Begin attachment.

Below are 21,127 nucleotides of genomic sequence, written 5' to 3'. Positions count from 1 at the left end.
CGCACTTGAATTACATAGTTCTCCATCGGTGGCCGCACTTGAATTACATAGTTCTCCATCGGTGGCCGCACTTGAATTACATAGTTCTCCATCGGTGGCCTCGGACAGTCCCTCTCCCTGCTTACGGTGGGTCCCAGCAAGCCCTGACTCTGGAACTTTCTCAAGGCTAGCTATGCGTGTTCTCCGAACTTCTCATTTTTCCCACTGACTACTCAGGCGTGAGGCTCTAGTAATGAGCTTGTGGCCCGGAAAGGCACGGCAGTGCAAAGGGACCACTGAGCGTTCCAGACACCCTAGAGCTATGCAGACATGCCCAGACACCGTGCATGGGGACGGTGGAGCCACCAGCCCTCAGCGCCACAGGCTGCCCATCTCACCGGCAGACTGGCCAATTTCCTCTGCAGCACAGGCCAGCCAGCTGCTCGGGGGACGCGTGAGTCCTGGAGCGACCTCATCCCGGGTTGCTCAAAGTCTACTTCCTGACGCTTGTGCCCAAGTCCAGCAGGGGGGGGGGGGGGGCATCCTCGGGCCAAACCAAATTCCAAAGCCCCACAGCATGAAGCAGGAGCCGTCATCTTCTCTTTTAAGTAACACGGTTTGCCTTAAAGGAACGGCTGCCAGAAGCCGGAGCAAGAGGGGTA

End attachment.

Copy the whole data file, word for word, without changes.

Below are 21,127 nucleotides of genomic sequence, written 5' to 3'. Positions count from 1 at the left end.
CGCACTTGAATTACATAGTTCTCCATCGGTGGCCGCACTTGAATTACATAGTTCTCCATCGGTGGCCGCACTTGAATTACATAGTTCTCCATCGGTGGCCTCGGACAGTCCCTCTCCCTGCTTACGGTGGGTCCCAGCAAGCCCTGACTCTGGAACTTTCTCAAGGCTAGCTATGCGTGTTCTCCGAACTTCTCATTTTTCCCACTGACTACTCAGGCGTGAGGCTCTAGTAATGAGCTTGTGGCCCGGAAAGGCACGGCAGTGCAAAGGGACCACTGAGCGTTCCAGACACCCTAGAGCTATGCAGACATGCCCAGACACCGTGCATGGGGACGGTGGAGCCACCAGCCCTCAGCGCCACAGGCTGCCCATCTCACCGGCAGACTGGCCAATTTCCTCTGCAGCACAGGCCAGCCAGCTGCTCGGGGGACGCGTGAGTCCTGGAGCGACCTCATCCCGGGTTGCTCAAAGTCTACTTCCTGACGCTTGTGCCCAAGTCCAGCAGGGGGGGGGGGGGGGCATCCTCGGGCCAAACCAAATTCCAAAGCCCCACAGCATGAAGCAGGAGCCGTCATCTTCTCTTTTAAGTAACACGGTTTGCCTTAAAGGAACGGCTGCCAGAAGCCGGAGCAAGAGGGGTA